Connect to the countryside in small towns and villages
If you’re only spending time in the big cities while you’re in Germany, you’re doing yourself a major disservice. The small towns and villages scattered around the German countryside offer great opportunities to connect with local culture, meet people, try different foods, and see art and culture.
One of the best small towns to visit in Germany is Rothenburg ob der Tauber. Located in northern Bavaria, this charming town’s claim to fame is its beautifully-preserved medieval architecture. It’s a great place to see the famous half-timbered houses that are typical of German and Bavarian architecture. In towns like this, you can wander down cobblestone streets, visit local stores and museums, and enjoy the laidback way of life. Other small towns and villages to visit include Bad Wimpfen, Schiltach, and Esslingen.
Do you like mountains? There’s the German Alps for dramatic mountain vistas. Prefer forests? Venture into the 11.4 million hectares of forest covering the country, like the Black Forest in southwest Germany or the lush, wildlife-filled expanses of Bavarian Forest National Park. How about some beaches? Northern Germany has those too, with beautiful stretches of pristine white sand bordering the North Sea.
All around the country, lovely scenery and landscapes are accessible for outdoor recreation close to cities and towns. You can travel along the leisurely Rhine River, surrounded by wooded hills and passing major winemaking regions.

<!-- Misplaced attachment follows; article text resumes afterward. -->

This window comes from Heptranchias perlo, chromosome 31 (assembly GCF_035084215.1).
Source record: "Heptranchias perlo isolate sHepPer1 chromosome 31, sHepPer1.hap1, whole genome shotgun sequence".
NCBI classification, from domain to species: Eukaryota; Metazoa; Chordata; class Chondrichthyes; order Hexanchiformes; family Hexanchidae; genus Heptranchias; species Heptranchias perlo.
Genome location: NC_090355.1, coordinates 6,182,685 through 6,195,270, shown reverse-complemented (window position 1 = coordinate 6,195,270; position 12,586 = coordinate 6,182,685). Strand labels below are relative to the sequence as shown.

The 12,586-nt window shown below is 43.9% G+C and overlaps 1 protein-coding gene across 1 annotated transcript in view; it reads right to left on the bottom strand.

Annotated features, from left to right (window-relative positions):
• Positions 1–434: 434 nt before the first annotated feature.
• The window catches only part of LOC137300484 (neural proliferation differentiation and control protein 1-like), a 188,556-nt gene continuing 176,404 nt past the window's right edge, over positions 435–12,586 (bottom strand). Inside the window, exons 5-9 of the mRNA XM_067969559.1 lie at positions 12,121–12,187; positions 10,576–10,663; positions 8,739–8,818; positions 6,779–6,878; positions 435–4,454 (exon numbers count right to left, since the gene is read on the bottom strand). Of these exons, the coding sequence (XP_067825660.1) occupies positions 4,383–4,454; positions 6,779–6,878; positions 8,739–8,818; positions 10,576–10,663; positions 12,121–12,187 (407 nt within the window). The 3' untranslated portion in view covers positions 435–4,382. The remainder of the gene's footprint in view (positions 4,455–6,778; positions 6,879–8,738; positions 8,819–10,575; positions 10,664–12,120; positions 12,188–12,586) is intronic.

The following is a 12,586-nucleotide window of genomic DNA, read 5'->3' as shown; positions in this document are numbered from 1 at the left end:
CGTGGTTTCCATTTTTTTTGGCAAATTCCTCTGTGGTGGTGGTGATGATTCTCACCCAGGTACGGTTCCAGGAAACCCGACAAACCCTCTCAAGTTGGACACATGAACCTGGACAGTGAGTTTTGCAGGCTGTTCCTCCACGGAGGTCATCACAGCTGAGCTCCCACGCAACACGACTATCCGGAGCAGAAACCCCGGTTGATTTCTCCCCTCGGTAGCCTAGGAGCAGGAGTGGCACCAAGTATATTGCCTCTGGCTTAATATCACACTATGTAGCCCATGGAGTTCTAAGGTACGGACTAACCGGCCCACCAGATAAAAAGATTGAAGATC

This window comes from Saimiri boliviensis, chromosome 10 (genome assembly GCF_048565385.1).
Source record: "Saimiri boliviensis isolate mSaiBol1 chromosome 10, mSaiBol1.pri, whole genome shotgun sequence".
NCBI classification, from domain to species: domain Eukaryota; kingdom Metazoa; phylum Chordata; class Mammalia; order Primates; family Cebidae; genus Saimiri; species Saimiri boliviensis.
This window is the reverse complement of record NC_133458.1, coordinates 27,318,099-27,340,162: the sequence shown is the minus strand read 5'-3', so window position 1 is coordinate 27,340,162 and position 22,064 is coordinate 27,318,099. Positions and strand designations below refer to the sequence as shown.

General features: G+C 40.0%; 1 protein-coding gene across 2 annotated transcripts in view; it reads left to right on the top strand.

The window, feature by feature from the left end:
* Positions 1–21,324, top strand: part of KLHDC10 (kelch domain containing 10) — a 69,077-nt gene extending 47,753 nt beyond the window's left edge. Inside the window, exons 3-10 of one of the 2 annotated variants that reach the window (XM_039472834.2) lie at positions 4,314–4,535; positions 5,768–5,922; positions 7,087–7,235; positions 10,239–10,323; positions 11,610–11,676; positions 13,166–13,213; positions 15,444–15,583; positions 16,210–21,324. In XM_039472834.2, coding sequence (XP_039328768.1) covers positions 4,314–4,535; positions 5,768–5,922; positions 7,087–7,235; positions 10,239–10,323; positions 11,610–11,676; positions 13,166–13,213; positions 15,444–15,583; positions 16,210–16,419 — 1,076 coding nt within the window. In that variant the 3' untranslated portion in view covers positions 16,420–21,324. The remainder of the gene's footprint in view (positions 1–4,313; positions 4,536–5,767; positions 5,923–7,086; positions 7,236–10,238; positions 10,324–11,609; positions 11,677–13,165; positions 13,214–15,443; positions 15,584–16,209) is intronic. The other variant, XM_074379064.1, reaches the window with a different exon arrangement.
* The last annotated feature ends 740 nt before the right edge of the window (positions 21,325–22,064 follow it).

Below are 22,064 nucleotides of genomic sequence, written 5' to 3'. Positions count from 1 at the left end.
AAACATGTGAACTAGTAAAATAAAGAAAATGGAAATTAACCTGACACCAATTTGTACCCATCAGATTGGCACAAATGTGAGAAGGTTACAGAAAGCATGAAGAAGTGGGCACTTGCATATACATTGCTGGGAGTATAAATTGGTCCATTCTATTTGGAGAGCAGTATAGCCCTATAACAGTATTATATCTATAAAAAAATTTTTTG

Germans have even brought their love of nature into their cities too, with massive city parks like Berlin’s Tiergarten.
People love spending time outdoors in nature
All those gorgeous landscapes mean that Germans have plenty of opportunities to spend time outdoors. And they certainly take advantage of it. With forests, mountains, and national parks galore, hiking is a popular outdoor sport here.
Germans also love spending time out on the water. With over 12,200 lakes and bodies of water around the country, in addition to rivers and the northern coast, you can take part in all kinds of water sports like swimming, boating, canoeing, kayaking, and waterskiing. You can even surf here without going to the ocean. In Munich, the wave has been engineered into the Eisbach River for experienced surfers to come and ride.
Castles, castles, castles everywhere